April 6, 2010
As affordability continues to deteriorate and speculative investors continue to rake in incredibly high returns from flipping Canadian properties, the government has taken a stand. The government has increased the minimum requirement for a down payment to weed out speculators. Albeit, they also made the rate for qualifying for a mortgage more conservative to help quantify interest rate risk for home buyers.
So the byline of an article in the National Post today read:
Apply The Law of Unintended Consequences To The New Mortgage Rules And The Picture Isn’t Pretty. The Financial Post
Okay…let’s look at some of these “unintended” consequences. Sounds like a bunch of whiny investors to me! After all, these consequences were explained by Don Campbell, president of the Real Estate Investment Network which holds $3 billion in property. Hmm…I wonder what he thinks of rules introduced to curb the housing boom. Anyway, let’s get on with it…
- Higher rents– This is exactly what the government intended to do! The spread between the cost of renting and the cost of carrying a mortgage is often cited as a good indicator of a housing bubble. This spread has only been increasing as renters move out of their units and begin purchasing homes. Hence, demand for rental units has decreased recently. But the government is trying to increase that demand once again to moderate the balance between the cost of renting and the cost of carrying a mortgage.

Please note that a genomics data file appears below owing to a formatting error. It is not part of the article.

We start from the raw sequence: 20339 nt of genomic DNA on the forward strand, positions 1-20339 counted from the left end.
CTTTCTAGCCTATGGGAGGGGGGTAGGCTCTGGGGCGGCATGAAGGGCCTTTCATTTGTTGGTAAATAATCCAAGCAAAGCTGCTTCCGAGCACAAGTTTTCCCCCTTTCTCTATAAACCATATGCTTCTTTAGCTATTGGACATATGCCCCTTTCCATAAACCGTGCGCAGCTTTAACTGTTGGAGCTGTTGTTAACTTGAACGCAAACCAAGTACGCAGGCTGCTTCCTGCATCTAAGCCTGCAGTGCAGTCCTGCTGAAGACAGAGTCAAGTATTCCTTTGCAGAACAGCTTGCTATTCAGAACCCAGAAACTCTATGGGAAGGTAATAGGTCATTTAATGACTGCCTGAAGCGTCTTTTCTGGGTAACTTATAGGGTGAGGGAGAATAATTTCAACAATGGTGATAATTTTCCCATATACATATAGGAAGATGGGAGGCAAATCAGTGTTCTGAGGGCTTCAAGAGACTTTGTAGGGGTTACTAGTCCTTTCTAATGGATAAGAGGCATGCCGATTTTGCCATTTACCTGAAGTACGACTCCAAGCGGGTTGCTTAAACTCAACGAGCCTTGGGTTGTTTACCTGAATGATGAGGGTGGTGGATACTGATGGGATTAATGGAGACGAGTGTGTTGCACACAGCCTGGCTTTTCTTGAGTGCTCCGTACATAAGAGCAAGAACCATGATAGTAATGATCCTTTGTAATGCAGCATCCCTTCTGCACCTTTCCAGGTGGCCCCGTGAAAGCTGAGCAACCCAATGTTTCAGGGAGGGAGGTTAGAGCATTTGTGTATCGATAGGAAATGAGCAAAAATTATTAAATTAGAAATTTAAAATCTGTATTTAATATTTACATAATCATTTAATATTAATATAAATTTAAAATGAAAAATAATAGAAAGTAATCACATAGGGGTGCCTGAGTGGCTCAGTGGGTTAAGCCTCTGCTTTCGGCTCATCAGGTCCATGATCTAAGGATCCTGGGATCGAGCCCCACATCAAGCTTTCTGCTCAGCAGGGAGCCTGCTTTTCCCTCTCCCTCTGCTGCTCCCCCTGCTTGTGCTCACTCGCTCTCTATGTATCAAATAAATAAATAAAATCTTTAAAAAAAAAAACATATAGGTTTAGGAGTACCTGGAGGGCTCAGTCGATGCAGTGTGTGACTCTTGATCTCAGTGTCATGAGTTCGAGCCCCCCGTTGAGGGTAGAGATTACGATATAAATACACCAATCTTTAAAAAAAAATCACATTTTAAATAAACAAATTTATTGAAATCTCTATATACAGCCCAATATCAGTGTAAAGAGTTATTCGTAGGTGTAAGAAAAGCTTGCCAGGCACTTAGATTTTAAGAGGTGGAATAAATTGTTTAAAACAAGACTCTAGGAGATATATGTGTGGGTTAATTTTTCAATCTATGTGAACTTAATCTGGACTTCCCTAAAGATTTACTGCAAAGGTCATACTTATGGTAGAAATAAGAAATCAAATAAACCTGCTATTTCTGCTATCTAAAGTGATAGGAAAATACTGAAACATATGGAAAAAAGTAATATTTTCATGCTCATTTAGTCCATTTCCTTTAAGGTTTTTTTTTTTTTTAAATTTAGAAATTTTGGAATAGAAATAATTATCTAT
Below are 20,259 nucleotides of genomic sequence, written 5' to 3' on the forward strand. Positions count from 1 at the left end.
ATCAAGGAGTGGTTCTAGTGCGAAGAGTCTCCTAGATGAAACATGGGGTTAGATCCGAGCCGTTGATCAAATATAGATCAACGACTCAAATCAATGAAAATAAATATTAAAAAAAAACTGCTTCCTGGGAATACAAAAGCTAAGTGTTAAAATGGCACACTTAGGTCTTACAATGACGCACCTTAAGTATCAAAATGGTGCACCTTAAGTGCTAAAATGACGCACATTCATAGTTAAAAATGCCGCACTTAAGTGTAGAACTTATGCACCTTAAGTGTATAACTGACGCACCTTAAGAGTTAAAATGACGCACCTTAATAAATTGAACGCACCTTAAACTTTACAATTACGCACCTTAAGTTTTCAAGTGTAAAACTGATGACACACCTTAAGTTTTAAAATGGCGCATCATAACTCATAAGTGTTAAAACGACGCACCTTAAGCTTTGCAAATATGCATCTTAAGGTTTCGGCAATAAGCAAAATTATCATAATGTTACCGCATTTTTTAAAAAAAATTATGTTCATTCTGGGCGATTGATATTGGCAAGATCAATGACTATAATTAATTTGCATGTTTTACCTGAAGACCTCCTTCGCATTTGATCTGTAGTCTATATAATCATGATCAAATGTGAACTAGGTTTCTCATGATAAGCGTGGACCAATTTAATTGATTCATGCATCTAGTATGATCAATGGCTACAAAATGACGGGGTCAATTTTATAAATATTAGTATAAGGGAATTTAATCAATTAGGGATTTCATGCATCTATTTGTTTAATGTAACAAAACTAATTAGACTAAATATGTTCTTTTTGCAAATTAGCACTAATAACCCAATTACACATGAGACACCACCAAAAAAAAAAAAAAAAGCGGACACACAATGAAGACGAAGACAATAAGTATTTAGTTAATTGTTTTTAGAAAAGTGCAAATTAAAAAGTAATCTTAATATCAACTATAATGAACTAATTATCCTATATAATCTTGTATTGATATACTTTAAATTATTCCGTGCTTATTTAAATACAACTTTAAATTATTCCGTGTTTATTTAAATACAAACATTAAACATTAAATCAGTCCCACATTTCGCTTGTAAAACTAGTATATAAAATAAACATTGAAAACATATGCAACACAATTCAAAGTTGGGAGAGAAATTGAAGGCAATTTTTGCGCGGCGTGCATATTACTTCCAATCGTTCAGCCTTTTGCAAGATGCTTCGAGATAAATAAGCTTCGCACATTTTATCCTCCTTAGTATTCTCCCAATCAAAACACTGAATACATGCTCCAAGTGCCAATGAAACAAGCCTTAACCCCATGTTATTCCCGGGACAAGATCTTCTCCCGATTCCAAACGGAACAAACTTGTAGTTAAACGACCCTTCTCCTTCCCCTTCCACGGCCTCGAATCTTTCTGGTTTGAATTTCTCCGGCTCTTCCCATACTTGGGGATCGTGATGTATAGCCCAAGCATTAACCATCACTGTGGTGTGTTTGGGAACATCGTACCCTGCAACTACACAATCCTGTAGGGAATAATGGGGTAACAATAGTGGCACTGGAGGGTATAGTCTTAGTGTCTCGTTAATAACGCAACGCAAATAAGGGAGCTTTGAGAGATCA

- Loss of construction jobs– Okay, so this one does suck. No one likes to see jobs go, but I don’t think the government is in the dark about it. They’re trying to cool down the market which means slower development as well.
- Mortgage fraud– So apparently these new rules are going to invite investors to find loopholes to avoid complying with the new regulations. Generally the people finding these loopholes are investors with enough money to find them. Also, loopholes are probably already being exploited under the current system. Just like any group, there are always a few bad apples looking to find a gray area.
Sounds like sour grapes to me! This is the government’s way of saying “Take that, speculators. Canadian home owners want to live in their homes on a reasonable budget, not just line your pockets.”